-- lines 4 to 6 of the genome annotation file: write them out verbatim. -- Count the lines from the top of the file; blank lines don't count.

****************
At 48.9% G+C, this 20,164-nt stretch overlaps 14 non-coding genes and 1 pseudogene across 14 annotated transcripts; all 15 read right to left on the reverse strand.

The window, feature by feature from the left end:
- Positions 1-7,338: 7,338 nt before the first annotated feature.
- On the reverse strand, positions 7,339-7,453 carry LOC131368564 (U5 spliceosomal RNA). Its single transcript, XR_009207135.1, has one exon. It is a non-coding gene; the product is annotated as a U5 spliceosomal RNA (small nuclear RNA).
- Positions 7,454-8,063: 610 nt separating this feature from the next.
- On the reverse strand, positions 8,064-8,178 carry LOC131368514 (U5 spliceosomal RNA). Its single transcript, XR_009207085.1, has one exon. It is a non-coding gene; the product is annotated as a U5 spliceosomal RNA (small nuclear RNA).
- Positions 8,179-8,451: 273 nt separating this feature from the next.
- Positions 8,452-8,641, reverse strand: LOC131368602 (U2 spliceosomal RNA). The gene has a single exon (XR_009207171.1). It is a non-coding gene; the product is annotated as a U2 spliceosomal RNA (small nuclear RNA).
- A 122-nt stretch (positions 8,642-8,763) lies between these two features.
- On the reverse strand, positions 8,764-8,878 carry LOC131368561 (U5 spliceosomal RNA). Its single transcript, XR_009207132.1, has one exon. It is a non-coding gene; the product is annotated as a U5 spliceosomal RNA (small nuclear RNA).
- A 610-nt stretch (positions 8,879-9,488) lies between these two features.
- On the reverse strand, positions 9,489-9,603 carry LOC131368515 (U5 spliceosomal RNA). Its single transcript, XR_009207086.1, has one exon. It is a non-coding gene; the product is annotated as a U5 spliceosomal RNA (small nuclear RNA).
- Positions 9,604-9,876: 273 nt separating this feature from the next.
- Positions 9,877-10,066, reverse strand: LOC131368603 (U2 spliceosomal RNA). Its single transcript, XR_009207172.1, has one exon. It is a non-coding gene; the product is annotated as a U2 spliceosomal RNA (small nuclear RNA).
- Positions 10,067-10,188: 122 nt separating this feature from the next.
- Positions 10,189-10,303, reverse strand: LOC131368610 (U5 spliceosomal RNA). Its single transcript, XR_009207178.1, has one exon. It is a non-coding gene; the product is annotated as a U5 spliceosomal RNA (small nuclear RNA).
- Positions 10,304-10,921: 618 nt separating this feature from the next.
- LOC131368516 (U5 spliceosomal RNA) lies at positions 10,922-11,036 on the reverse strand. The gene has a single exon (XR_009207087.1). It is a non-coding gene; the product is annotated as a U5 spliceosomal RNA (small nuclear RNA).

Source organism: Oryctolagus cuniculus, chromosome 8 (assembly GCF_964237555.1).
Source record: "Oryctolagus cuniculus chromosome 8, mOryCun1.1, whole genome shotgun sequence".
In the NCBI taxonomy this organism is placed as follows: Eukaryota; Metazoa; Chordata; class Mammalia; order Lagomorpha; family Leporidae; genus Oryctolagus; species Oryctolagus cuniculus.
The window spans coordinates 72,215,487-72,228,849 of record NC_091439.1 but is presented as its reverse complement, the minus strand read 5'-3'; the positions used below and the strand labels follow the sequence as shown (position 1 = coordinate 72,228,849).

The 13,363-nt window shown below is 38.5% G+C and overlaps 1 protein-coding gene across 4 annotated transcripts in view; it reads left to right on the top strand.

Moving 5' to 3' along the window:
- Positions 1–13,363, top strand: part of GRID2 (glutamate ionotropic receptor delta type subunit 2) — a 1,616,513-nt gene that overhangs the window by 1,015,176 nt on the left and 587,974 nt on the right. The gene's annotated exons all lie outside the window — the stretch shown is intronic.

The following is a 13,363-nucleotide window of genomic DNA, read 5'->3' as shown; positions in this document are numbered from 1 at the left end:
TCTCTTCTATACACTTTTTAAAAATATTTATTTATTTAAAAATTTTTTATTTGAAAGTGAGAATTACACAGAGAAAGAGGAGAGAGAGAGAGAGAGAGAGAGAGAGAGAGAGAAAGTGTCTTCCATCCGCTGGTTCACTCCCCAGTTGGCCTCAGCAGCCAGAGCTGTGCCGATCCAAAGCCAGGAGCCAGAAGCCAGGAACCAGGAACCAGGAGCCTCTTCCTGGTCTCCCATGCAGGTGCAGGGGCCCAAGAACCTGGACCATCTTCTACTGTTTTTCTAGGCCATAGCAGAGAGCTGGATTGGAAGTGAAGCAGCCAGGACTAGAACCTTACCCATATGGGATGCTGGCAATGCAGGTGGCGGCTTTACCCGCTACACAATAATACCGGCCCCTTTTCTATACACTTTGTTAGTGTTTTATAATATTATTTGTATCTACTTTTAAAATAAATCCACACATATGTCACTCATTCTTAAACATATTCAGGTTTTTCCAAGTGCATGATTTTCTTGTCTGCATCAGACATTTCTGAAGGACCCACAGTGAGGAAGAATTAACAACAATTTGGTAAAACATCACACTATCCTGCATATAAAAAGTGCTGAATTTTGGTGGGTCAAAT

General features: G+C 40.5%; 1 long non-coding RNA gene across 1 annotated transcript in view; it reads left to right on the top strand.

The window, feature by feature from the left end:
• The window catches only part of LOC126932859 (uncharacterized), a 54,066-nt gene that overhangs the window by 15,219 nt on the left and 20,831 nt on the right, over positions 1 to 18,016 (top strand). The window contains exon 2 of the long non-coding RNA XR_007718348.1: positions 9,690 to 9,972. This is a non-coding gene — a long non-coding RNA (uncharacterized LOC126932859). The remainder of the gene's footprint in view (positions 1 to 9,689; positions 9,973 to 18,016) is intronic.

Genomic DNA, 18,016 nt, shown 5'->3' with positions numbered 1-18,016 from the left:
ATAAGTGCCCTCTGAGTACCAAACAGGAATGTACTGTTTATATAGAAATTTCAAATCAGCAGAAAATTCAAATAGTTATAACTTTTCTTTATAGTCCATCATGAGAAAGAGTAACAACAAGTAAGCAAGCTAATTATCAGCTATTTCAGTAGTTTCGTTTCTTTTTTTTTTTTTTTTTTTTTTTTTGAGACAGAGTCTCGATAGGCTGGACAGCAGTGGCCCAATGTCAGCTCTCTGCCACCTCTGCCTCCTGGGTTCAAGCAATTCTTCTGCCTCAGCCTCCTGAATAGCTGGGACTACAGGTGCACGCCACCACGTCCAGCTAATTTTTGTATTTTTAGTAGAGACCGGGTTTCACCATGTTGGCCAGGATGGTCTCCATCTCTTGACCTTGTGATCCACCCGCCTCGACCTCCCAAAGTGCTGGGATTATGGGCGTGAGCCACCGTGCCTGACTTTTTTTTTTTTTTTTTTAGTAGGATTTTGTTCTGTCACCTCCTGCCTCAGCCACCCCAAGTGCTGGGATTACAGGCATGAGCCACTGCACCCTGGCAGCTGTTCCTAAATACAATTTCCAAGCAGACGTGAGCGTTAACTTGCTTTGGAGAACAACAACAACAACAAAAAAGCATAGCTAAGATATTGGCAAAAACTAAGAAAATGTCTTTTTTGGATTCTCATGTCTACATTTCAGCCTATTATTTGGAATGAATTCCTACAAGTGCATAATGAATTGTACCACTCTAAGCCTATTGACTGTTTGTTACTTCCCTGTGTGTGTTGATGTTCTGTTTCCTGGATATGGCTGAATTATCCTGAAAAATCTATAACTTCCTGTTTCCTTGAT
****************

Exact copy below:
- On the reverse strand, positions 7,339-7,453 carry LOC131368564 (U5 spliceosomal RNA). Its single transcript, XR_009207135.1, has one exon. It is a non-coding gene; the product is annotated as a U5 spliceosomal RNA (small nuclear RNA).
- Positions 7,454-8,063: 610 nt separating this feature from the next.
- On the reverse strand, positions 8,064-8,178 carry LOC131368514 (U5 spliceosomal RNA). Its single transcript, XR_009207085.1, has one exon. It is a non-coding gene; the product is annotated as a U5 spliceosomal RNA (small nuclear RNA).